As a reminder, the Wahhabism, the official ideology of Saudis, is the form of fundamentalism which is the worrisome cause of all your concerns about that section of the world. It is an 18th century invention, voluntarily sets itself apart from the traditional schools of Islam, both Sunni and Shiite, and like all other fundamentalisms is literal, hollow- empty of any spiritual or intellectual vision- and dangerous in its political manifestations when it takes over ignorant masses. It has not enough many times been repeated how it is spreading through the Muslim world (in the West and East), using American petrodollars and political support.

[7]

It’s only too bad we live in a time when dollars determine the thoughts. (Sigh) As you commented recently:

NFR: It’s capitalism’s fault! — RD.

😉

#5 Comment By jk On June 14, 2017 @ 5:08 pm

Rod, don’t you see how Trump is winning and keeping his promises?

It’s a jobs program for the military and foreign contractors.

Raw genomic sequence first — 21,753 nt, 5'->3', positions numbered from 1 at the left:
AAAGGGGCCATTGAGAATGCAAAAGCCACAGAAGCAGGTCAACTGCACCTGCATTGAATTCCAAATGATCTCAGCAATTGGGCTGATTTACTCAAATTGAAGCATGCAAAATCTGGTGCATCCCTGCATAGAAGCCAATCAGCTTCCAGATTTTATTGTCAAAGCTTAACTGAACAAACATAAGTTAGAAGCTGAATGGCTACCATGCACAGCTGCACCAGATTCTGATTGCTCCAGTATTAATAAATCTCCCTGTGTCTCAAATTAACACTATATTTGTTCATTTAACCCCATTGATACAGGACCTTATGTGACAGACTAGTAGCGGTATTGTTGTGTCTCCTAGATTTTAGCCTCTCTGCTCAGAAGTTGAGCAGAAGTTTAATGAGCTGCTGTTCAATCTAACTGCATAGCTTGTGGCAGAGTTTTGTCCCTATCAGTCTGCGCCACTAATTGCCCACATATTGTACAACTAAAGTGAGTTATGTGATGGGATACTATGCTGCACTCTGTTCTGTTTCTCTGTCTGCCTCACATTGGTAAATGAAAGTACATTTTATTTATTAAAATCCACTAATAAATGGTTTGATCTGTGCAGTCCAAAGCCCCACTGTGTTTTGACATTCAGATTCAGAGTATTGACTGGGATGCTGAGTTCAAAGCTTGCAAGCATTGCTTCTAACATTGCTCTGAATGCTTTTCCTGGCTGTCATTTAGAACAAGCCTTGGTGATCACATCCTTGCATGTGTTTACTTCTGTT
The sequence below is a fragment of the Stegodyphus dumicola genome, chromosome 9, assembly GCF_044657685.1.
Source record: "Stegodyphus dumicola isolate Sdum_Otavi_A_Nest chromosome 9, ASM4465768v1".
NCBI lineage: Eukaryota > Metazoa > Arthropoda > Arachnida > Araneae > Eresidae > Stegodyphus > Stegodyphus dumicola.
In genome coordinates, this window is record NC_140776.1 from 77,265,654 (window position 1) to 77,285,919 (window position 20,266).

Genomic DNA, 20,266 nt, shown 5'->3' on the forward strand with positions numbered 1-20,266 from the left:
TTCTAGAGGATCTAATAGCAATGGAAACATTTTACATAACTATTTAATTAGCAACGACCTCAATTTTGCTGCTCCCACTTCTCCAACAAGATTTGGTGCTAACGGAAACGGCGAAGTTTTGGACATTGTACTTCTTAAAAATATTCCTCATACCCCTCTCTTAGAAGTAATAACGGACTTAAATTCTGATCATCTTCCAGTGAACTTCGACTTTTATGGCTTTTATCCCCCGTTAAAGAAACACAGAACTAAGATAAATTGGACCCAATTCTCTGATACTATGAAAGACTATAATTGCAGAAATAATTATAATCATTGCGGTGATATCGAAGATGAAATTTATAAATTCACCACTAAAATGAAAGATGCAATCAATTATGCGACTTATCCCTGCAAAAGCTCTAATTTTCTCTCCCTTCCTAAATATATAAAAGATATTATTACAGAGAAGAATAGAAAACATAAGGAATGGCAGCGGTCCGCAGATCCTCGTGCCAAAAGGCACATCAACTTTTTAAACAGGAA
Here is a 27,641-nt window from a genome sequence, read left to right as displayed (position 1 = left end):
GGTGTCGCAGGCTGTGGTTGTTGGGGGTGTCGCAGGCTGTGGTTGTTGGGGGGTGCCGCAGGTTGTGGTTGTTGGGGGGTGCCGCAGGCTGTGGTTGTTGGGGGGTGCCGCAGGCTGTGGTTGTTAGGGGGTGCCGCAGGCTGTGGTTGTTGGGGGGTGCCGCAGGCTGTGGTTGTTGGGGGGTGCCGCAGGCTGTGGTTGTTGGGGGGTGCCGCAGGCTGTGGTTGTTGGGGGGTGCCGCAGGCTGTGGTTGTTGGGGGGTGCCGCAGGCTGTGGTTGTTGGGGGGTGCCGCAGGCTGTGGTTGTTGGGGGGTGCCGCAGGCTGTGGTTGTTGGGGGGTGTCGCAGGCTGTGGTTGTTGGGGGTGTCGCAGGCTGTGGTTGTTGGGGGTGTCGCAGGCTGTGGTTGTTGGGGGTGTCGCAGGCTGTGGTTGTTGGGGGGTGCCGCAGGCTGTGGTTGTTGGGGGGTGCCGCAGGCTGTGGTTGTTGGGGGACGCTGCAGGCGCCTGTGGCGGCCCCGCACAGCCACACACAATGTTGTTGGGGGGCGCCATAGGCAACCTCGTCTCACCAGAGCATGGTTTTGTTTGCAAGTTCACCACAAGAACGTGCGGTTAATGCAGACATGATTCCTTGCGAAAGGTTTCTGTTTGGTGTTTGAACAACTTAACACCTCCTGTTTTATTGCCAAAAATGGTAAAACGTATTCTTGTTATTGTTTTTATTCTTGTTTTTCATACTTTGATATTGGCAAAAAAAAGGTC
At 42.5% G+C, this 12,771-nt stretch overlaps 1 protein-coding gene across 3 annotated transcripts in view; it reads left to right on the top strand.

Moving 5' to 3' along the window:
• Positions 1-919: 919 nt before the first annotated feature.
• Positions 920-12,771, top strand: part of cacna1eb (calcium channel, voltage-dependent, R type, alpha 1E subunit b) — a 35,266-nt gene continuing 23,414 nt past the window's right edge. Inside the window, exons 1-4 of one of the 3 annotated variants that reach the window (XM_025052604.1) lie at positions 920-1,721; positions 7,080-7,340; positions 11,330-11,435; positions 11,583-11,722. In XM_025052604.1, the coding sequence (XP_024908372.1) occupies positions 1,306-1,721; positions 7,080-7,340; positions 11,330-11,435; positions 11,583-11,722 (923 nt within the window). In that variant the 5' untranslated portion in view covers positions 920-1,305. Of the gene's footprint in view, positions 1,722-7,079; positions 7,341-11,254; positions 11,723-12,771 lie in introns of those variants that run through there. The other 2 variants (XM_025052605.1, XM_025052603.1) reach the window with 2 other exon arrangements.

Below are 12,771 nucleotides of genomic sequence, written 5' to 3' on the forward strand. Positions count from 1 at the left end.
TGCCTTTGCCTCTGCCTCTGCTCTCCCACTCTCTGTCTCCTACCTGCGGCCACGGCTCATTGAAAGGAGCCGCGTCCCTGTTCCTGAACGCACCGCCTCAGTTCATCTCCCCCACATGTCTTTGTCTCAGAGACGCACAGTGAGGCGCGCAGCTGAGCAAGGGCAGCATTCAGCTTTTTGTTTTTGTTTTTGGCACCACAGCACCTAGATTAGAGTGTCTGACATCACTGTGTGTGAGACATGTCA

#6 Comment By Sam On June 14, 2017 @ 5:33 pm

If McCain and company keeps pushing us to go to war with Russia, and Iran… and Yeman. If every calming or peaceful gesture Trump made toward Russia wasn’t considered confirmation of collusion, I think it would be different now.

#7 Comment By Ollie On June 14, 2017 @ 6:10 pm

I imagine that in short order Trump will cede authority for all things presidential and concentrate on the invention of gossip, the decoration of the White House and the collection of emoluments. With this narrow portfolio he may be able to truthfully boast of his success.